LDS Wedding Dresses and Veil Length
Most Mormon brides focus on the dress in their planning, and then shop for a matching veil almost as an afterthought, but there is actually a lot more to wedding veil selection than meets the eye.
Though a veil can technically be any length, retailers usually divide wedding veils into three general categories:
- Elbow length
- Fingertip length
- Cathedral length
Veils also come in one-tier or two-tier varieties, and can be attached with a comb inserted in the hair or to a tiara or headband. Certain types and lengths of wedding veils look better with some gowns (and hairstyles) than others, so make sure to know which veil fits your wedding dress best before ordering anything.
Types and Styles of Wedding Shoes
Choosing wedding shoes is an integral part of wedding planning, and the importance of bridal shoes really shouldn’t be underestimated. They need to be stylish, but even more than that, they need to be comfortable. You’ll be on your feet for most of the day, taking pictures and dancing at the reception, and who wants to start out their honeymoon with blisters and sore feet?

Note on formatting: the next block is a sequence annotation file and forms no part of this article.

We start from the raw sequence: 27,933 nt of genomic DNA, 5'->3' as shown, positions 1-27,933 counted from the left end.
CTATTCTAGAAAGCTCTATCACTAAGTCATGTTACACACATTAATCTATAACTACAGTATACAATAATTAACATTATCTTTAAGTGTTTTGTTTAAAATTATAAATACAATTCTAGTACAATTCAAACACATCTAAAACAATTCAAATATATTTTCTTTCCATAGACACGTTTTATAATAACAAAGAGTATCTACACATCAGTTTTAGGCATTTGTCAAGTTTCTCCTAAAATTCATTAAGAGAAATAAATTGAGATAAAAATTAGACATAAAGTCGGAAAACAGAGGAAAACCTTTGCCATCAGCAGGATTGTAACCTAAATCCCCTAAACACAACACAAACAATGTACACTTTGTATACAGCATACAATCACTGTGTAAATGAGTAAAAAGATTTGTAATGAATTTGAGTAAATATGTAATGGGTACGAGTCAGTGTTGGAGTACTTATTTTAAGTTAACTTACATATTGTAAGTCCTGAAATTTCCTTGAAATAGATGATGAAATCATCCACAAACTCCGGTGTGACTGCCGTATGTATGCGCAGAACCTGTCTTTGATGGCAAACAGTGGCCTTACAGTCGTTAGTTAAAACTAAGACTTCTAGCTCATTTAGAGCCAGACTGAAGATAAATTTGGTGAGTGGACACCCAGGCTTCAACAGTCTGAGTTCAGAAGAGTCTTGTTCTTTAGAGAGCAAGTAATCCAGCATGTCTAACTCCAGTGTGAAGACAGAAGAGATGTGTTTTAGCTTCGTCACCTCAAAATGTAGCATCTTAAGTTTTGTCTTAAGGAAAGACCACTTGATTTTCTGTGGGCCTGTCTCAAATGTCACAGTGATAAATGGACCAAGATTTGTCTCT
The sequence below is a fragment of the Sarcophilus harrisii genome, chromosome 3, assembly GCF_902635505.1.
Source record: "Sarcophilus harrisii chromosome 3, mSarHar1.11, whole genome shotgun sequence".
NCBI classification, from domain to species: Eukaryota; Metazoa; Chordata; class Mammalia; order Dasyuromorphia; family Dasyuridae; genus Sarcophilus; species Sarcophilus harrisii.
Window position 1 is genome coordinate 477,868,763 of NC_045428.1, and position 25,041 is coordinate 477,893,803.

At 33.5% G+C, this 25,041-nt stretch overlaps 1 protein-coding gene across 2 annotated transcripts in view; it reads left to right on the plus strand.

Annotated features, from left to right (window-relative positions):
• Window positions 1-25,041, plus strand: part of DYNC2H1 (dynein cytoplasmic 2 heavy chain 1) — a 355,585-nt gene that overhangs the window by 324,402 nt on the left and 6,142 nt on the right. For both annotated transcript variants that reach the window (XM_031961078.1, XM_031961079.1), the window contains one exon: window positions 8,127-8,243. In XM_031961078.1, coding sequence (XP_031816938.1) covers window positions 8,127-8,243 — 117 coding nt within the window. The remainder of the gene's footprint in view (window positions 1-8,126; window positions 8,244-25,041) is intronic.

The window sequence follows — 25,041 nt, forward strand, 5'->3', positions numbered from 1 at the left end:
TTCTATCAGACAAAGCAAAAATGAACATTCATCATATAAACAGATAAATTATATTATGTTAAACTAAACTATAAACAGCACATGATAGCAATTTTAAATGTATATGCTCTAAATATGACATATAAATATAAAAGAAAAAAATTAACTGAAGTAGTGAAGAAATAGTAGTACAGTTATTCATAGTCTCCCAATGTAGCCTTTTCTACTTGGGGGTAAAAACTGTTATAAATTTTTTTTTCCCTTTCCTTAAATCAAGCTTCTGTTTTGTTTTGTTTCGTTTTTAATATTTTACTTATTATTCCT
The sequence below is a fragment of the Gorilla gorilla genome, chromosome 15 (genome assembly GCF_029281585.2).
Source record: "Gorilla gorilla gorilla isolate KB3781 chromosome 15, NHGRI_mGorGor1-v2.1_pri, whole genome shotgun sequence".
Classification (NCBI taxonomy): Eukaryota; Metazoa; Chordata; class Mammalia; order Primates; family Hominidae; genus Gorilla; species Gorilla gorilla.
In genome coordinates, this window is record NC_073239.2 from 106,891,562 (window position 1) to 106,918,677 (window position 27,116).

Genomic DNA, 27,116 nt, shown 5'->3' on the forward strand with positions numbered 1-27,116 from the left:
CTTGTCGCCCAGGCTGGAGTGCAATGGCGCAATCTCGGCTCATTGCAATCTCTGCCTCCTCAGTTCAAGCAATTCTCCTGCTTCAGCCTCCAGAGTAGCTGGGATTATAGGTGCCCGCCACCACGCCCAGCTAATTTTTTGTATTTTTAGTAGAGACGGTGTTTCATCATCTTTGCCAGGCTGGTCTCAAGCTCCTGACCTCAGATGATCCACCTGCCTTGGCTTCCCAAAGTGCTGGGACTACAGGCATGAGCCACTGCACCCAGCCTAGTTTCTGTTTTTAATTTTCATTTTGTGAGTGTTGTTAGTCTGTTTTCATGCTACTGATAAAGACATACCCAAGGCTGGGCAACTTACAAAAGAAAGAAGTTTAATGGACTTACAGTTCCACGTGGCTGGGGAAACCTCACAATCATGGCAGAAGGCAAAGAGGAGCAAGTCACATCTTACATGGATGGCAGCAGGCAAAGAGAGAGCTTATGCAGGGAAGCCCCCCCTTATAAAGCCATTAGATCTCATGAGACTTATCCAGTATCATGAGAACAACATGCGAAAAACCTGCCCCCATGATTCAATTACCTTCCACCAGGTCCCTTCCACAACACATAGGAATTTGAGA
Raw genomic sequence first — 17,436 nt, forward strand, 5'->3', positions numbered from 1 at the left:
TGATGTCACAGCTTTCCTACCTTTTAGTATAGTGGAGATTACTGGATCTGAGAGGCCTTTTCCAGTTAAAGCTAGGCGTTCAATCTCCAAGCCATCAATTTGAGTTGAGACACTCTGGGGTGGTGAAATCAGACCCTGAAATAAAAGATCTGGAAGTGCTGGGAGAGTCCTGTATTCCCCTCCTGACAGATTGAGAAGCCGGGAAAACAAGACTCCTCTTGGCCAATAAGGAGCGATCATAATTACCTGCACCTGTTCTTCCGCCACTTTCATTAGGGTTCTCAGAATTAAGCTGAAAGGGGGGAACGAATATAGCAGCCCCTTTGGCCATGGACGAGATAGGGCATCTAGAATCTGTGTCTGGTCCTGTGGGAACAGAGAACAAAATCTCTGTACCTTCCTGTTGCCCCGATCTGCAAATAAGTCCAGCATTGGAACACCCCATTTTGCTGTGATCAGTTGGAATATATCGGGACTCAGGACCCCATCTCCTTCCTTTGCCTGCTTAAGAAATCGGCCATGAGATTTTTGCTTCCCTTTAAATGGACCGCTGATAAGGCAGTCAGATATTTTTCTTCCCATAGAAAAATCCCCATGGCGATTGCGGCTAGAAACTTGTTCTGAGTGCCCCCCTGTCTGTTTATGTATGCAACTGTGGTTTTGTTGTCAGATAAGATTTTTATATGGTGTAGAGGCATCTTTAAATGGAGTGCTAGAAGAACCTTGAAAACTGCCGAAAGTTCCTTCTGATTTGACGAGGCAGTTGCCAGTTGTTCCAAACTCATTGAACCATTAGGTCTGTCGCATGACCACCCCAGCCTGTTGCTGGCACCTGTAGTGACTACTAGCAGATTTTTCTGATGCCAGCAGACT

The average wedding shoe has about a 2” heel, but it really depends on personal preference. If you feel comfortable getting around in stilettos and you like the way they look, then nothing says you shouldn’t wear them on your wedding day. Just remember that if the height of the groom is an issue, you need to be careful so that you aren’t towering over him in all of your wedding pictures.
Brides choose all sorts of shoes for their wedding day, from comfy ballet flats to decadent stilettos, open-toe to closed-toe. If you have a long dress and your shoes won’t show much, it may be a good idea to opt for comfort over style (remember Annie’s white wedding sneakers in Father of the Bride.)
When Choosing an LDS Wedding Dress
Brides shouldn’t go into a bridalwear retailer unprepared. Have you heard stories of someone who went to a car dealership “just to browse” and ended up walking away having bought a car? Scoff if you want, but unless you know what you want and you’re prepared, the same thing might end up happening to you.